COUNTERDRUG INITIATIVE (ACI)
The Andean region
represents a significant challenge and opportunity for U.S. foreign policy
in the next few years. Important U.S. national interests are at stake.
Democracy is under pressure in all of the countries of the Andes. Economic
development is slow and progress towards liberalization is inconsistent.
The Andes produces virtually all of the world's cocaine, and an increasing
amount of heroin; thus representing a direct threat to our public health
and national security. All of these problems are inter-related. Sluggish
economies produce political unrest that threatens democracy and provides
ready manpower for narcotics traffickers and illegal armed groups. Weak
democratic institutions, corruption and political instability discourage
investment, contribute to slow economic growth and provide fertile ground
for drug traffickers and other outlaw groups to flourish. The drug trade
has a corrupting influence that undermines democratic institutions, fuels
illegal armed groups and distorts the economy, discouraging legitimate
investment. None of the region's problems can be addressed in isolation.
Of the $882 million
Andean Regional Initiative (ARI) request, $731 million is for INL's Andean
Counterdrug Initiative (ACI). Our goals in the Andes are to:
-- Promote and support
democracy and democratic institutions -- Foster sustainable economic development
and trade liberalization -- Significantly reduce the supply of illegal
drugs to the U.S. at the source
Just as Plan Colombia
represented an improved approach by considering drug trafficking as part
of Colombia's larger crisis, the Andean Counterdrug Initiative benefits
from its appreciation of the illegal drug industry as part of something
bigger. Drug trafficking is a problem that does not respect national borders
and that both feeds and feeds upon the other social and economic difficulties
with which the Andean region is struggling.
No nation in the
region is free of trafficking or the attendant ills of other crime forms
and corruption. To combat these ills, we propose a regional versus Colombia-centric
policy and a comprehensive and integrated package that brings together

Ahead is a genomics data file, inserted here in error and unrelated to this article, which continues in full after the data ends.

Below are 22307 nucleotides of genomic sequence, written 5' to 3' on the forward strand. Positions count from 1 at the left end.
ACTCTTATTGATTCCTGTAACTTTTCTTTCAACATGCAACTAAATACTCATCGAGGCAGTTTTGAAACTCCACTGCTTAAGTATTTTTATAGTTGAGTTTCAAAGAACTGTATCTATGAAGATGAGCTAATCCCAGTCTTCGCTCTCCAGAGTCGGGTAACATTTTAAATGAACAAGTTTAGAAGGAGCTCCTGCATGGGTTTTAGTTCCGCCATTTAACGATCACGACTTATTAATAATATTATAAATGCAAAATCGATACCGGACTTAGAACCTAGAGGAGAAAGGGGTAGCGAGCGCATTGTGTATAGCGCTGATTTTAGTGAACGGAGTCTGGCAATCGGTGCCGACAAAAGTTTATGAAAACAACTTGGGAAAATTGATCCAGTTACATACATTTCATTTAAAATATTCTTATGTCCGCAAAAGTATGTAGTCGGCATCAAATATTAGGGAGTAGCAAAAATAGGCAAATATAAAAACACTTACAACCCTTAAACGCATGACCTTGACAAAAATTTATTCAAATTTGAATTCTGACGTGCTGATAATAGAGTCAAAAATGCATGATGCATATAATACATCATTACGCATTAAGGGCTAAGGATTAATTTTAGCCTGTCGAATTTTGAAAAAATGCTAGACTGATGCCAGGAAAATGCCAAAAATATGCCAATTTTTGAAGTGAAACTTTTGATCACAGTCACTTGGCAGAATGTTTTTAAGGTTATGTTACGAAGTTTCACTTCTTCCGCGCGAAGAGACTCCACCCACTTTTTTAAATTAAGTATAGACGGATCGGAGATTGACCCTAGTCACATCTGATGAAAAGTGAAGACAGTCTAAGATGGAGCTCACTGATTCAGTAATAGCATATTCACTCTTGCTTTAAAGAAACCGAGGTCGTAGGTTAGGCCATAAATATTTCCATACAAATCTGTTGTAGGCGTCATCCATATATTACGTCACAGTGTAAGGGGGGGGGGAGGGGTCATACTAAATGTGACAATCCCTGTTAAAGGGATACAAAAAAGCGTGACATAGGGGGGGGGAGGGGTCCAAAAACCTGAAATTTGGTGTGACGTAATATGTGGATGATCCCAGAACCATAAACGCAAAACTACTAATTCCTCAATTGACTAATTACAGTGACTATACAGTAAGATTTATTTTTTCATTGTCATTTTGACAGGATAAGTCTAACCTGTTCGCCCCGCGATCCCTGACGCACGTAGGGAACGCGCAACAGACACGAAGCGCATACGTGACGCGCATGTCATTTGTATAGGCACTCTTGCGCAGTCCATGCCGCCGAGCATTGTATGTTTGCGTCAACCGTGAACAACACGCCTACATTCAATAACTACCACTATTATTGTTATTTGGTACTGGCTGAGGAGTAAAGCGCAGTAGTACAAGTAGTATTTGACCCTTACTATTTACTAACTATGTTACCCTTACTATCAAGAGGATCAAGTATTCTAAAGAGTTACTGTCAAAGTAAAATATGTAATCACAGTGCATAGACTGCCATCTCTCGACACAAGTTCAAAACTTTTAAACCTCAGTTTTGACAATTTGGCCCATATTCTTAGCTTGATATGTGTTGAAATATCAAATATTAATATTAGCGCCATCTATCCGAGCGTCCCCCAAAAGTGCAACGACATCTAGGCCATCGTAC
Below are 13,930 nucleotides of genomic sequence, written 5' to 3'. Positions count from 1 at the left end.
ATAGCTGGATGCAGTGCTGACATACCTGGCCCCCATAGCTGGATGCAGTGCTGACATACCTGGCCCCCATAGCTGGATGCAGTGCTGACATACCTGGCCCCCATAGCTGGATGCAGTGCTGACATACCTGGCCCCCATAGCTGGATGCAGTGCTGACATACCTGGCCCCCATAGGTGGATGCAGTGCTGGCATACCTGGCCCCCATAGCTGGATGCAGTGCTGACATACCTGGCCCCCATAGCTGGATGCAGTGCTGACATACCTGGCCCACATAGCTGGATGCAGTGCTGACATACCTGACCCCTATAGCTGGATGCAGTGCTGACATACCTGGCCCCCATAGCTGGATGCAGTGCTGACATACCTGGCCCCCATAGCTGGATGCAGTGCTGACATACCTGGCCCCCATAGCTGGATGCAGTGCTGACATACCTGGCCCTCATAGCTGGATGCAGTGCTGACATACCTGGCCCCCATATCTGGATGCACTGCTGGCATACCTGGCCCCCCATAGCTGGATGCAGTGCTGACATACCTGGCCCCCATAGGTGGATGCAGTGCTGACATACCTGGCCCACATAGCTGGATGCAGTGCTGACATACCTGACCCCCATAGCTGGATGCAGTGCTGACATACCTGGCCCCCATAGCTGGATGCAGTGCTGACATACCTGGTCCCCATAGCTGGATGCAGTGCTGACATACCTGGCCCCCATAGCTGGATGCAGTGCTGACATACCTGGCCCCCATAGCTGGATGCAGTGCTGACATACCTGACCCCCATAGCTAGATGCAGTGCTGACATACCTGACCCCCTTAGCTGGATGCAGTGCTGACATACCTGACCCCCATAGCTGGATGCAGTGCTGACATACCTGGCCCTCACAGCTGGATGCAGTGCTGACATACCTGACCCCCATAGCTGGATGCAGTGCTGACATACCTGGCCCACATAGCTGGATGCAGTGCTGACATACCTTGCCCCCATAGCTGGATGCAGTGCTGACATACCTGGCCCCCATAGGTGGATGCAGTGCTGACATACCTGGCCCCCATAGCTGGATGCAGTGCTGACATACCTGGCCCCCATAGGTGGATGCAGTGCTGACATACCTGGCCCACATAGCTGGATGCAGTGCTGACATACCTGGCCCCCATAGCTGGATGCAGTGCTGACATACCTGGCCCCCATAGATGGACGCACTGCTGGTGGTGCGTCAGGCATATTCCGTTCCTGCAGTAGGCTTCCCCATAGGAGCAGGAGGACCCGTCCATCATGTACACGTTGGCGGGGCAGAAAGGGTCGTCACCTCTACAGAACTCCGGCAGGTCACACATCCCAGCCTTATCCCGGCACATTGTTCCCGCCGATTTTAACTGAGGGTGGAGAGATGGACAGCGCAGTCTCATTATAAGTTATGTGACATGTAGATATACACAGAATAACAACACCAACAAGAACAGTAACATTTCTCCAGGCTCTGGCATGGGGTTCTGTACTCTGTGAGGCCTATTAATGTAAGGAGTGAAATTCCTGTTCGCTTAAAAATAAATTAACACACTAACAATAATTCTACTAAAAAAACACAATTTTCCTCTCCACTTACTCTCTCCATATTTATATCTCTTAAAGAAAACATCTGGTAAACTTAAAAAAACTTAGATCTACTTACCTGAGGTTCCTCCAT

democracy and development as well as drug initiatives.
For this reason,
we plan to allocate almost one-half of the requested $731 million for
this initiative to countries other than Colombia. In so doing, we intend
to bolster the successful efforts and tremendous progress we have made
in counternarcotics in countries such as Peru and Bolivia, while preventing
the further expansion of the drug trafficking problem into other countries
of the region., such as Brazil, Panama, Venezuela and Ecuador.
In addition to ensuring
regional balance, the ACI also spans all three of our stated goals counternarcotics,
economic development, and support for democratic institutions. The full
ARI budget of $882 million breaks into an approximately 50/50 split between
counternarcotics and alternative development/institution-building programs.
Its ACI component ($731 million) breaks into a 60140 (counternarcotics
vs. development/democracy) split. $293 million of the ACI budget will
be devoted to programs focused on alternative development and support
for democratic institutions.
All of Colombia's
neighbors are worried about the possibility of "spillover,"
specifically that the pressure applied by the government of Colombia (GOC)
in southern Colombia will result in the flight of refugees, guerrillas,
paramilitaries and/or narcotics traffickers across porous borders into
other countries. We will work with the countries of the region to strengthen